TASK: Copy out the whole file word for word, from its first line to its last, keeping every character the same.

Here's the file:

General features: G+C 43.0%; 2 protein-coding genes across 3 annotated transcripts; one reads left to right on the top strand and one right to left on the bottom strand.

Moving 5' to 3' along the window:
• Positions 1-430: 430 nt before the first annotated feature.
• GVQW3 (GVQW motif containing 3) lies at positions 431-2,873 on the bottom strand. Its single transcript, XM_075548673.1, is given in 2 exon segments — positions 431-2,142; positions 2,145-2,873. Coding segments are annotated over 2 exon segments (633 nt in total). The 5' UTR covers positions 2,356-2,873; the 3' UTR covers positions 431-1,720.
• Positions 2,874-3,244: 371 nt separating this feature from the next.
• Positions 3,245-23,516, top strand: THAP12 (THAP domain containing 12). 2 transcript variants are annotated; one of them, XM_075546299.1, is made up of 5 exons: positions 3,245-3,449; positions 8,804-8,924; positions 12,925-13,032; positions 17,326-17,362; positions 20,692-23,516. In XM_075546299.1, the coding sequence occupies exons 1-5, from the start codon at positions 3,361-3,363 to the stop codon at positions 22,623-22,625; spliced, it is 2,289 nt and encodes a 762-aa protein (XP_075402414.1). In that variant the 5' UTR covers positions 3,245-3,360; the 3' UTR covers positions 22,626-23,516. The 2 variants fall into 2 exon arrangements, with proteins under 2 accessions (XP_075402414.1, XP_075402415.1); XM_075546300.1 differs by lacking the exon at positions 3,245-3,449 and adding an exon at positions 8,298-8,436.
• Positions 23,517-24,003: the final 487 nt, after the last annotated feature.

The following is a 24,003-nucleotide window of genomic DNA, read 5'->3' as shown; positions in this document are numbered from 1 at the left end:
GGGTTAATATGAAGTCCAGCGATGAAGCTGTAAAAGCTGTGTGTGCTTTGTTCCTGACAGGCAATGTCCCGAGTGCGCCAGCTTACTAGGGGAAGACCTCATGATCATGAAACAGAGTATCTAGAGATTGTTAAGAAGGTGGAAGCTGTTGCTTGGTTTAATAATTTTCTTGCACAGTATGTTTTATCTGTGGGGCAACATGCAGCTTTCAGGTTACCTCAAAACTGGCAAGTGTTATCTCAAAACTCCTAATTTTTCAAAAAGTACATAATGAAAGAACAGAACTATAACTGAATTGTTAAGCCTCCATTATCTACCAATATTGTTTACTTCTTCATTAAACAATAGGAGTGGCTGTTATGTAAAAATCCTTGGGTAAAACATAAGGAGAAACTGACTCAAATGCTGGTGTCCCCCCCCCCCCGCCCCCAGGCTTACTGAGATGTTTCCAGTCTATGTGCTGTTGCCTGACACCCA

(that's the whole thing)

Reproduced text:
General features: G+C 43.0%; 2 protein-coding genes across 3 annotated transcripts; one reads left to right on the top strand and one right to left on the bottom strand.

Moving 5' to 3' along the window:
• Positions 1-430: 430 nt before the first annotated feature.
• GVQW3 (GVQW motif containing 3) lies at positions 431-2,873 on the bottom strand. Its single transcript, XM_075548673.1, is given in 2 exon segments — positions 431-2,142; positions 2,145-2,873. Coding segments are annotated over 2 exon segments (633 nt in total). The 5' UTR covers positions 2,356-2,873; the 3' UTR covers positions 431-1,720.
• Positions 2,874-3,244: 371 nt separating this feature from the next.
• Positions 3,245-23,516, top strand: THAP12 (THAP domain containing 12). 2 transcript variants are annotated; one of them, XM_075546299.1, is made up of 5 exons: positions 3,245-3,449; positions 8,804-8,924; positions 12,925-13,032; positions 17,326-17,362; positions 20,692-23,516. In XM_075546299.1, the coding sequence occupies exons 1-5, from the start codon at positions 3,361-3,363 to the stop codon at positions 22,623-22,625; spliced, it is 2,289 nt and encodes a 762-aa protein (XP_075402414.1). In that variant the 5' UTR covers positions 3,245-3,360; the 3' UTR covers positions 22,626-23,516. The 2 variants fall into 2 exon arrangements, with proteins under 2 accessions (XP_075402414.1, XP_075402415.1); XM_075546300.1 differs by lacking the exon at positions 3,245-3,449 and adding an exon at positions 8,298-8,436.
• Positions 23,517-24,003: the final 487 nt, after the last annotated feature.

The following is a 24,003-nucleotide window of genomic DNA, read 5'->3' as shown; positions in this document are numbered from 1 at the left end:
GGGTTAATATGAAGTCCAGCGATGAAGCTGTAAAAGCTGTGTGTGCTTTGTTCCTGACAGGCAATGTCCCGAGTGCGCCAGCTTACTAGGGGAAGACCTCATGATCATGAAACAGAGTATCTAGAGATTGTTAAGAAGGTGGAAGCTGTTGCTTGGTTTAATAATTTTCTTGCACAGTATGTTTTATCTGTGGGGCAACATGCAGCTTTCAGGTTACCTCAAAACTGGCAAGTGTTATCTCAAAACTCCTAATTTTTCAAAAAGTACATAATGAAAGAACAGAACTATAACTGAATTGTTAAGCCTCCATTATCTACCAATATTGTTTACTTCTTCATTAAACAATAGGAGTGGCTGTTATGTAAAAATCCTTGGGTAAAACATAAGGAGAAACTGACTCAAATGCTGGTGTCCCCCCCCCCCCGCCCCCAGGCTTACTGAGATGTTTCCAGTCTATGTGCTGTTGCCTGACACCCA